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OBJECTIVES

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OBJECTIVES

After studying this chapter, you should be able to:

  • Indicate that many proteins are targeted by signal sequences to their correct destinations and that the Golgi apparatus plays an important role in sorting proteins.

  • Recognize that specialized signals are involved in sorting proteins to mitochondria, the nucleus, and to peroxisomes.

  • Explain that N-terminal signal peptides play a key role in directing newly synthesized proteins into the lumen of the endoplasmic reticulum (ER).

  • Explain how chaperones prevent faulty folding of other proteins, how misfolded proteins are disposed of, and how the ER acts as a quality control compartment.

  • Explain the role of ubiquitin as a key molecule in protein degradation.

  • Recognize the important role of transport vesicles in intracellular transport.

  • Indicate that many diseases result from mutations in genes encoding proteins involved in intracellular transport.

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BIOMEDICAL IMPORTANCE

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Proteins are synthesized on polyribosomes, but perform varied functions at different subcellular locations, including the cytosol, specific organelles, or membranes.Yet others are destined for export. Thus, there is considerable intracellular traffic of proteins. As recognized by Blobel in 1970, to enable proteins to attain their proper locations, their structure contains a signal or coding sequence that targets them appropriately. This led to the identification of numerous specific signals (Table 49–1), and also the recognition that certain diseases result from mutations that adversely affect these signals. This chapter will discuss the sorting and intracellular traffic of proteins and briefly consider some of the disorders that result when abnormalities occur.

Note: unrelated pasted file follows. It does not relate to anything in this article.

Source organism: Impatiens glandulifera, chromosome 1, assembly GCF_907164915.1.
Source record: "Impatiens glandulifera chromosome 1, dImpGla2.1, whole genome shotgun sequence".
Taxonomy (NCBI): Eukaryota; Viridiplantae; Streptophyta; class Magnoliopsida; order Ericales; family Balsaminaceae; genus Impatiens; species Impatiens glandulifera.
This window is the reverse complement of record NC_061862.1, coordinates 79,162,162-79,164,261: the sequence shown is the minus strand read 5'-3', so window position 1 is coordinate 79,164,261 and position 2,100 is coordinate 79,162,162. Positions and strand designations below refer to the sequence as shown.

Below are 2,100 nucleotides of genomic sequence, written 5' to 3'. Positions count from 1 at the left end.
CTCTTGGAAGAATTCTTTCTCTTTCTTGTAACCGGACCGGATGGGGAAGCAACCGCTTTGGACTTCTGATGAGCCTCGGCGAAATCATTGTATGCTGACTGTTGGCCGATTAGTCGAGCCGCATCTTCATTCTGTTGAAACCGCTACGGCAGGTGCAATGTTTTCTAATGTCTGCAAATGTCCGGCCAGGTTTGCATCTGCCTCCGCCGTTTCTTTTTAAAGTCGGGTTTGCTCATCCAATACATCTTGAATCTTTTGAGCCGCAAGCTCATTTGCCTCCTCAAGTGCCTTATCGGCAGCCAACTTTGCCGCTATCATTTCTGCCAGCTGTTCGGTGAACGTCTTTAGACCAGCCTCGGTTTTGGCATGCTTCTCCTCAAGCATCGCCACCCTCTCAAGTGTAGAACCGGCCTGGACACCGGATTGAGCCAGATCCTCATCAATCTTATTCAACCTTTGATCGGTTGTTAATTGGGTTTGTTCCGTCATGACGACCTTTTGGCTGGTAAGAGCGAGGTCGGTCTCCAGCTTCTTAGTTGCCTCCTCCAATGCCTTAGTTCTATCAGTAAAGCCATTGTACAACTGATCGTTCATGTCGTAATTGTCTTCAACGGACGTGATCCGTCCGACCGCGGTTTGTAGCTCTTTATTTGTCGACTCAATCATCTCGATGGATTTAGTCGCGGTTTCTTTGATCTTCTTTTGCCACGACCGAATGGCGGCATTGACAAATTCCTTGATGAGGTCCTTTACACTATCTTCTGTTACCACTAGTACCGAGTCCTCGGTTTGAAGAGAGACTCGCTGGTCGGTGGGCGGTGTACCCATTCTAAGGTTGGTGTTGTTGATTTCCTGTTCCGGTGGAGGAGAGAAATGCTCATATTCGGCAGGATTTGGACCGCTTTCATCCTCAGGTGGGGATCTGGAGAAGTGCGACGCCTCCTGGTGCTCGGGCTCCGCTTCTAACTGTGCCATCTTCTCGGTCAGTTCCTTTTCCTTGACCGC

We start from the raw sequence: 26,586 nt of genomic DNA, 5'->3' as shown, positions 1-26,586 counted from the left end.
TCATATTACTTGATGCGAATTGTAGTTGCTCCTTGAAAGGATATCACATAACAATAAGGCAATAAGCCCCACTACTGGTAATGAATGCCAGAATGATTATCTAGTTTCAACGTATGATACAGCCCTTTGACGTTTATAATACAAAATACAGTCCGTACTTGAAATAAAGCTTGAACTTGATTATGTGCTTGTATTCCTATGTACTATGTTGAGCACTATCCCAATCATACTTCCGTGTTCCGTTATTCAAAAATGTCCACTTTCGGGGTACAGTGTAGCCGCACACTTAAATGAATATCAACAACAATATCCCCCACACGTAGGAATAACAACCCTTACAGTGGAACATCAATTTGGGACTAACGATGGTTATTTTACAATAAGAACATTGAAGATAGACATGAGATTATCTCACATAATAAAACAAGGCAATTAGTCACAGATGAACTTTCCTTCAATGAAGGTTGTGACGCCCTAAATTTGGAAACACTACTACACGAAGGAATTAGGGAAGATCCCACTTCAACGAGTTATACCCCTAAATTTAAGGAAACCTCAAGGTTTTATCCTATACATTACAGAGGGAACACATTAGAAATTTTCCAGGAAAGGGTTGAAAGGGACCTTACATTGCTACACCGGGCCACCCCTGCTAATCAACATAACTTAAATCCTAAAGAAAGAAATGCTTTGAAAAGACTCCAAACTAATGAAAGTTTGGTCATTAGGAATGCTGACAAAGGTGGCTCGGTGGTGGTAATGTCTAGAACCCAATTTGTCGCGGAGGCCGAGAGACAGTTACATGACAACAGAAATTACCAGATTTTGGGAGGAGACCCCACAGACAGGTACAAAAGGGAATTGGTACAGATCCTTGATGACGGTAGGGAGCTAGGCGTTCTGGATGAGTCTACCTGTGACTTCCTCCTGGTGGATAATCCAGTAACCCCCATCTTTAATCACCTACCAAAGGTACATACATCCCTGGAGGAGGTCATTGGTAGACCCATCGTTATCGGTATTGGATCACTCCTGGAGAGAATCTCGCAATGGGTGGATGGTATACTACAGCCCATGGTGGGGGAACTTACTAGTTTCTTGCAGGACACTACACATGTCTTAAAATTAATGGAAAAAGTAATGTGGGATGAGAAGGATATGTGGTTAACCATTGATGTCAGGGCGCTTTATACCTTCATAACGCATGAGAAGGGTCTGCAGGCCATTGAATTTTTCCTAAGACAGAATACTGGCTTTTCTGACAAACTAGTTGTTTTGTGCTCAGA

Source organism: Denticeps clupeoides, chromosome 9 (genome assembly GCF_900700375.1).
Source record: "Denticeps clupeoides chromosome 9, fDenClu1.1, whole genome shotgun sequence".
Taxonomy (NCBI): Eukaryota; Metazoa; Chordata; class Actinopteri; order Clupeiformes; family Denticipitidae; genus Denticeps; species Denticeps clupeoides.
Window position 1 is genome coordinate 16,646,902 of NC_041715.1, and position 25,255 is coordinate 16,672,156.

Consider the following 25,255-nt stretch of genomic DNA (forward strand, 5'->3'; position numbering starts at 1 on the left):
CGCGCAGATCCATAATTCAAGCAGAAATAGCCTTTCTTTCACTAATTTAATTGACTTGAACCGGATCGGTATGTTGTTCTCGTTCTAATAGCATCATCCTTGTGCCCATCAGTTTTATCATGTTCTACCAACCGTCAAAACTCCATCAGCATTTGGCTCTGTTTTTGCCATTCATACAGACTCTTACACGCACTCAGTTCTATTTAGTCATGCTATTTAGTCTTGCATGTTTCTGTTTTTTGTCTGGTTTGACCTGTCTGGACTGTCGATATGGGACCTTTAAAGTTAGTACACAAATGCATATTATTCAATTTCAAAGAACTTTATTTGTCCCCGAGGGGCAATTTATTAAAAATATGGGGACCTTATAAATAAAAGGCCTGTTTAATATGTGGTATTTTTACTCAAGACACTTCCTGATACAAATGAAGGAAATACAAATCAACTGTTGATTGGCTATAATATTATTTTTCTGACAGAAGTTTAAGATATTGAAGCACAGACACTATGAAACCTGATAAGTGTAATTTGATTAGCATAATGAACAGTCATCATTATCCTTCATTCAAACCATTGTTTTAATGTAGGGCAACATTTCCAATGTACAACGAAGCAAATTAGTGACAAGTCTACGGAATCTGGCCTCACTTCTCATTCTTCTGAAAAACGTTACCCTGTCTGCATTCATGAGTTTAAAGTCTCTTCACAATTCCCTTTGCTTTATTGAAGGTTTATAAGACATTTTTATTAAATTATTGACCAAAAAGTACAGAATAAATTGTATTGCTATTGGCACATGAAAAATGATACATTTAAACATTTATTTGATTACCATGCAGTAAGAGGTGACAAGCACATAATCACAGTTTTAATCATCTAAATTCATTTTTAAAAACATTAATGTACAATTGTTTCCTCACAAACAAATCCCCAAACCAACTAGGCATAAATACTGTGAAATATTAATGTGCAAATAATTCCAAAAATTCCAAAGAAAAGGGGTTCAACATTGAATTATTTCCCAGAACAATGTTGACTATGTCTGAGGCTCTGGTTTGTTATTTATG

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Table Graphic Jump Location
TABLE 49–1Sequences or Molecules That Direct Proteins to Specific Organelles
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MANY PROTEINS ARE TARGETED BY SIGNAL SEQUENCES TO THEIR CORRECT DESTINATIONS

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The protein biosynthetic pathways in cells can be considered to be one large sorting system. Many proteins carry signals (usually but not always specific sequences of amino acids) that direct them to their specific subcellular destinations; these signals are a fundamental component of the sorting system. Usually, the signal sequences are recognized and interact with complementary areas of other proteins that serve as receptors which recognize the signals.

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A major sorting decision is made early in protein biosynthesis, when specific proteins are synthesized either on cytosolic (free) or membrane-bound polyribosomes (see Chapter 37). The signal hypothesis was proposed by Blobel and Sabatini in 1971 partly to explain the distinction ...

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